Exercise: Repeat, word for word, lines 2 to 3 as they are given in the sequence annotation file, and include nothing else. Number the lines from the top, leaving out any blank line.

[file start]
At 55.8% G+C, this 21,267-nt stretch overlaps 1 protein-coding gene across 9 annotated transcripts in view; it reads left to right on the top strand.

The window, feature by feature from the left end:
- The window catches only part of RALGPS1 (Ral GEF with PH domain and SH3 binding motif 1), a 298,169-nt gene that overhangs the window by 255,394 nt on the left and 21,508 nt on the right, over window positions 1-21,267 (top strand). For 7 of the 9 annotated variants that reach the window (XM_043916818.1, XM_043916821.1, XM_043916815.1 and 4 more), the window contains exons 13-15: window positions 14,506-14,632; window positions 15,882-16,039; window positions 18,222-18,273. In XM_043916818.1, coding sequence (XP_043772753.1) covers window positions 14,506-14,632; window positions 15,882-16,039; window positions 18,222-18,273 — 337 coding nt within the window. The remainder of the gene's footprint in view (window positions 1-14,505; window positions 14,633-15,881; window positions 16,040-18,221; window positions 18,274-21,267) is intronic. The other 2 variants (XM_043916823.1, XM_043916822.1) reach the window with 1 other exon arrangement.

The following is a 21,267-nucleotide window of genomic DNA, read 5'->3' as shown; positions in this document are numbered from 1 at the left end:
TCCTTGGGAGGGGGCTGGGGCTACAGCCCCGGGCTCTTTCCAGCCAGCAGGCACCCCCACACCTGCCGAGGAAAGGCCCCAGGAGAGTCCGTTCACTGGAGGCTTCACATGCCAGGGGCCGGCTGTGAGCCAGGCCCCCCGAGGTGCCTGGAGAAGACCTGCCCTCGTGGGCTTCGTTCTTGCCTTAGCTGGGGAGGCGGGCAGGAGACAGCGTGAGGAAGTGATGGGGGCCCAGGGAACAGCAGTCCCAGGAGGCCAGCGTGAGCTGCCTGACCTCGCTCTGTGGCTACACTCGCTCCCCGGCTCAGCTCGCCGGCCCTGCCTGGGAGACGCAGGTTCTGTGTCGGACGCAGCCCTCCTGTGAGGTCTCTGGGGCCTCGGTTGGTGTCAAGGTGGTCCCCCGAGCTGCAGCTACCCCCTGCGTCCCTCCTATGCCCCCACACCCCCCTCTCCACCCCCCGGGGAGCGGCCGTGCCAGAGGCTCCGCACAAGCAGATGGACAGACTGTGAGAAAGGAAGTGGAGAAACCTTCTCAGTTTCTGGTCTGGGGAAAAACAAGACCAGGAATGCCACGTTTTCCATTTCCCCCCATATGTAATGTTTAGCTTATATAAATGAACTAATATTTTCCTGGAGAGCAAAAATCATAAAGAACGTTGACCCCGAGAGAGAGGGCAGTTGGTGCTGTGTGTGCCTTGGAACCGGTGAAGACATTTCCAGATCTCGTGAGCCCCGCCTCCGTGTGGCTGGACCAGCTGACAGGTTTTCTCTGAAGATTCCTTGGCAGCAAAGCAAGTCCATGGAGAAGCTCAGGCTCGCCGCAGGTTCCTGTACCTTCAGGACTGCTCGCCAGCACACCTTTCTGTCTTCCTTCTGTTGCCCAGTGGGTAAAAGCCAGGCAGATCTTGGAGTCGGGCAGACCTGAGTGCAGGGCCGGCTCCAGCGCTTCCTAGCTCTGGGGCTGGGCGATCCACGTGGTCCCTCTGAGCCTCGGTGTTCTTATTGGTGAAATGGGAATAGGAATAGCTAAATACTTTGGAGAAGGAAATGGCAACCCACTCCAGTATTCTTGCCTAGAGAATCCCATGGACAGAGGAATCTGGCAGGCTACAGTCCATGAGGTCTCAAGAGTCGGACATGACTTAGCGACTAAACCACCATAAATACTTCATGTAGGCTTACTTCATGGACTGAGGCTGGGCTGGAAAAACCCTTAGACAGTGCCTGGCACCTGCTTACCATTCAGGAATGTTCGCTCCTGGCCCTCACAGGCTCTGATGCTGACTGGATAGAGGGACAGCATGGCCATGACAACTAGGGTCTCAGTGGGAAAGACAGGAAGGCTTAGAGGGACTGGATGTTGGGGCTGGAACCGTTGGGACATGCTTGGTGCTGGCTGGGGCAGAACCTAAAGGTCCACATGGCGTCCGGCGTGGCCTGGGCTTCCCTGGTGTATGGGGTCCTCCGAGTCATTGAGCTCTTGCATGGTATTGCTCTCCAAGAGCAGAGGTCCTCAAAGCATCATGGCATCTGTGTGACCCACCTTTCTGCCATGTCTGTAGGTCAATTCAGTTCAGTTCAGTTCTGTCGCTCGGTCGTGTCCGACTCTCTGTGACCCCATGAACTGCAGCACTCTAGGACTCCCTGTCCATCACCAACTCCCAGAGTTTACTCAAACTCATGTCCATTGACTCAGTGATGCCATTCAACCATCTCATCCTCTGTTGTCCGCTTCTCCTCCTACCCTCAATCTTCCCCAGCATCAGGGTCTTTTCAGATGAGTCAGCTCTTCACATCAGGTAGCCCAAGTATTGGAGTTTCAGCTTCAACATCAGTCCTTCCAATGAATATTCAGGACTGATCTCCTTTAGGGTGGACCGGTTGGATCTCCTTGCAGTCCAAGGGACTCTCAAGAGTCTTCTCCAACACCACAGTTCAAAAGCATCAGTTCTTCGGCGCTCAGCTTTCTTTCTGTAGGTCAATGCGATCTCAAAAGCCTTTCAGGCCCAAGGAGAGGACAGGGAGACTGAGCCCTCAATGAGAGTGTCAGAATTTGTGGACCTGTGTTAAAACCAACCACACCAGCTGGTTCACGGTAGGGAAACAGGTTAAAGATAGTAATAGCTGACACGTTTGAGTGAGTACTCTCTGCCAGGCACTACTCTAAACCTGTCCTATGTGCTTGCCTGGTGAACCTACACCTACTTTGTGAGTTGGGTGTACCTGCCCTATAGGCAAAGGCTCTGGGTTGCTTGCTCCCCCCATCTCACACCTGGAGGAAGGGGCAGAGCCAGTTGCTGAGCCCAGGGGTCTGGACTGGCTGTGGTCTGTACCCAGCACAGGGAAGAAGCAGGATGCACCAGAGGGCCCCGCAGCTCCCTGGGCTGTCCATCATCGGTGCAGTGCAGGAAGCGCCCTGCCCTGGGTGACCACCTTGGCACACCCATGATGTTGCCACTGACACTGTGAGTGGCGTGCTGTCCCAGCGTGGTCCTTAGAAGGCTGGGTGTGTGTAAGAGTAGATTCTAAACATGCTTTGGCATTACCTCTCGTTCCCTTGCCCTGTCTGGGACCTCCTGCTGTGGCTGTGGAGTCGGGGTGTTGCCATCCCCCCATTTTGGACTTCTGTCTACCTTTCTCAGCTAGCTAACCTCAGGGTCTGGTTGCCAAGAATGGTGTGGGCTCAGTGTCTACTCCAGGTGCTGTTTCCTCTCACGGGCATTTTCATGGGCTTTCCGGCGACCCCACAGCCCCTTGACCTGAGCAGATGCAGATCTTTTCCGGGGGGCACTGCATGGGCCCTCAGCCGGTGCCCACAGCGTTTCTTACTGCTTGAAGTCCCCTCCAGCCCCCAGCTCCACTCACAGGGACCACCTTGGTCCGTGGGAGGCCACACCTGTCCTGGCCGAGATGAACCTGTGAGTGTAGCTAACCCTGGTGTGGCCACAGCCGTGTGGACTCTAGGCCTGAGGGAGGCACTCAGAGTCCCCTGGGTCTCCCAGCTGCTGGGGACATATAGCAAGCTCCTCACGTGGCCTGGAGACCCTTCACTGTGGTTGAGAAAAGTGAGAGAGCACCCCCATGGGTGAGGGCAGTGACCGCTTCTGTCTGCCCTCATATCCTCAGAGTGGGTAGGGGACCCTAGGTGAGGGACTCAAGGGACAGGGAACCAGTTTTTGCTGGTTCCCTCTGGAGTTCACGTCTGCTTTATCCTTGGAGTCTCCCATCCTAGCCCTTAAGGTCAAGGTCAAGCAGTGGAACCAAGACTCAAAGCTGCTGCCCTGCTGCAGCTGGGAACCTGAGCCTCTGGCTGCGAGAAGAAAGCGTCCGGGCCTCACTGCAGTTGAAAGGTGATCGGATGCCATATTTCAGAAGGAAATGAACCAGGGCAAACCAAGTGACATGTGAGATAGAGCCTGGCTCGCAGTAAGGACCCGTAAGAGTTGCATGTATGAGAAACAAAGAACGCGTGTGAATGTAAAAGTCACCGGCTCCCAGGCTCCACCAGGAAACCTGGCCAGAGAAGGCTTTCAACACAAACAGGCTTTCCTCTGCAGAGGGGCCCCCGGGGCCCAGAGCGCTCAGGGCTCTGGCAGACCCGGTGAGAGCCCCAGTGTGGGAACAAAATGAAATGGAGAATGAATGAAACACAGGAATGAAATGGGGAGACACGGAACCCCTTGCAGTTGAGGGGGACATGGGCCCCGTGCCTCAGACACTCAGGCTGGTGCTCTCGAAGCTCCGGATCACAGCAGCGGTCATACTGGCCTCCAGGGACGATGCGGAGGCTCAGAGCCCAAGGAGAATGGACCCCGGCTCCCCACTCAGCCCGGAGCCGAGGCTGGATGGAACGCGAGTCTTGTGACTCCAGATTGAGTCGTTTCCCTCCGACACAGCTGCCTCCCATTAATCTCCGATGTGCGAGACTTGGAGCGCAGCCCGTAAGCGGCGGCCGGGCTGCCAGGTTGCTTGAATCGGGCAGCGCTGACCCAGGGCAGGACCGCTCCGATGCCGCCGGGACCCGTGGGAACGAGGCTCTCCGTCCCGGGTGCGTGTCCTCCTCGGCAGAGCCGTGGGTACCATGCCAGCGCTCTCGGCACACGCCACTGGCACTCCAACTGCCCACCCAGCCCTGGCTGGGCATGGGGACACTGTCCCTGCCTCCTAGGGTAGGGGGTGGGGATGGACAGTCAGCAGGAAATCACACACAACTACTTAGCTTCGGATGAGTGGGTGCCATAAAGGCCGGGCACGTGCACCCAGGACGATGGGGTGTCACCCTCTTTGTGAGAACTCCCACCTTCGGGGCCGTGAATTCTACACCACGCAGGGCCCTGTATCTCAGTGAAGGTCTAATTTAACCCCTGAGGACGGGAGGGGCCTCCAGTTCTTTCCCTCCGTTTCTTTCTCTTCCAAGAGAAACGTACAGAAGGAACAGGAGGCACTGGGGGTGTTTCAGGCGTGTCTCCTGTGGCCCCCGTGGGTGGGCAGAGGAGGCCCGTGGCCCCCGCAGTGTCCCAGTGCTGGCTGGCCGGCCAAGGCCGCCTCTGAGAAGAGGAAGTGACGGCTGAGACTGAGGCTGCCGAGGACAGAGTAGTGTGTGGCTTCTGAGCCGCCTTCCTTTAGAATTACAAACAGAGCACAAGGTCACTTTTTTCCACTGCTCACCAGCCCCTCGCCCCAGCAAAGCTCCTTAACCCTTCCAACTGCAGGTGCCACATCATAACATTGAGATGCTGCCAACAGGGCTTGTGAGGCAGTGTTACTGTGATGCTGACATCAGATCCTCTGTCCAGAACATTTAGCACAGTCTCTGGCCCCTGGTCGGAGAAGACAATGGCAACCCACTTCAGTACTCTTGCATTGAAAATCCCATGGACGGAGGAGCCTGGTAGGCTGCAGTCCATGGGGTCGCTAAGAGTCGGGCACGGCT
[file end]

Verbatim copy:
The window, feature by feature from the left end:
- The window catches only part of RALGPS1 (Ral GEF with PH domain and SH3 binding motif 1), a 298,169-nt gene that overhangs the window by 255,394 nt on the left and 21,508 nt on the right, over window positions 1-21,267 (top strand). For 7 of the 9 annotated variants that reach the window (XM_043916818.1, XM_043916821.1, XM_043916815.1 and 4 more), the window contains exons 13-15: window positions 14,506-14,632; window positions 15,882-16,039; window positions 18,222-18,273. In XM_043916818.1, coding sequence (XP_043772753.1) covers window positions 14,506-14,632; window positions 15,882-16,039; window positions 18,222-18,273 — 337 coding nt within the window. The remainder of the gene's footprint in view (window positions 1-14,505; window positions 14,633-15,881; window positions 16,040-18,221; window positions 18,274-21,267) is intronic. The other 2 variants (XM_043916823.1, XM_043916822.1) reach the window with 1 other exon arrangement.